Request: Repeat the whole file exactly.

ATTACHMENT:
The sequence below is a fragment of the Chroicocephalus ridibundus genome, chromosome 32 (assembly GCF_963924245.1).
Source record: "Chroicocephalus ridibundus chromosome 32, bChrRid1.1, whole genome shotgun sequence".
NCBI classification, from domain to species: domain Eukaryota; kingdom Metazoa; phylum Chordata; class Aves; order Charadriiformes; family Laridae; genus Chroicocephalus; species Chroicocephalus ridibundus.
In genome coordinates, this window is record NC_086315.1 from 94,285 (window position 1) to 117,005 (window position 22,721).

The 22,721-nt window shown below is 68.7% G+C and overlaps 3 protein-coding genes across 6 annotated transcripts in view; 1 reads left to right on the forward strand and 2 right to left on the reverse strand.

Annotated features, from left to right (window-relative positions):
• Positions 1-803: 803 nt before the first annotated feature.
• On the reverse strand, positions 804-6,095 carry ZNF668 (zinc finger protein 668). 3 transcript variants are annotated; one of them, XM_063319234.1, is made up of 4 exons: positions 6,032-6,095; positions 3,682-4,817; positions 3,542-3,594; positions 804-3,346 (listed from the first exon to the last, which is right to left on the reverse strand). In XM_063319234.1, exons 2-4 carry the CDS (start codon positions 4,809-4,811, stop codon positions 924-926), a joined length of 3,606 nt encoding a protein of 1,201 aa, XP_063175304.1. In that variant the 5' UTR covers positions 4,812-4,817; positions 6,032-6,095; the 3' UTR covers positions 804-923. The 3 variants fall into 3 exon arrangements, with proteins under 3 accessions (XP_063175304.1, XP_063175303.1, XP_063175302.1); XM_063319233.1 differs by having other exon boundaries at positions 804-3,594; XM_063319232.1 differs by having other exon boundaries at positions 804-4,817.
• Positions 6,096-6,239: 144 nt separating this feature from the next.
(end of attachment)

The sequence below is a fragment of the Chroicocephalus ridibundus genome, chromosome 32 (assembly GCF_963924245.1).
Source record: "Chroicocephalus ridibundus chromosome 32, bChrRid1.1, whole genome shotgun sequence".
NCBI classification, from domain to species: domain Eukaryota; kingdom Metazoa; phylum Chordata; class Aves; order Charadriiformes; family Laridae; genus Chroicocephalus; species Chroicocephalus ridibundus.
In genome coordinates, this window is record NC_086315.1 from 94,285 (window position 1) to 117,005 (window position 22,721).

The 22,721-nt window shown below is 68.7% G+C and overlaps 3 protein-coding genes across 6 annotated transcripts in view; 1 reads left to right on the forward strand and 2 right to left on the reverse strand.

Annotated features, from left to right (window-relative positions):
• Positions 1-803: 803 nt before the first annotated feature.
• On the reverse strand, positions 804-6,095 carry ZNF668 (zinc finger protein 668). 3 transcript variants are annotated; one of them, XM_063319234.1, is made up of 4 exons: positions 6,032-6,095; positions 3,682-4,817; positions 3,542-3,594; positions 804-3,346 (listed from the first exon to the last, which is right to left on the reverse strand). In XM_063319234.1, exons 2-4 carry the CDS (start codon positions 4,809-4,811, stop codon positions 924-926), a joined length of 3,606 nt encoding a protein of 1,201 aa, XP_063175304.1. In that variant the 5' UTR covers positions 4,812-4,817; positions 6,032-6,095; the 3' UTR covers positions 804-923. The 3 variants fall into 3 exon arrangements, with proteins under 3 accessions (XP_063175304.1, XP_063175303.1, XP_063175302.1); XM_063319233.1 differs by having other exon boundaries at positions 804-3,594; XM_063319232.1 differs by having other exon boundaries at positions 804-4,817.
• Positions 6,096-6,239: 144 nt separating this feature from the next.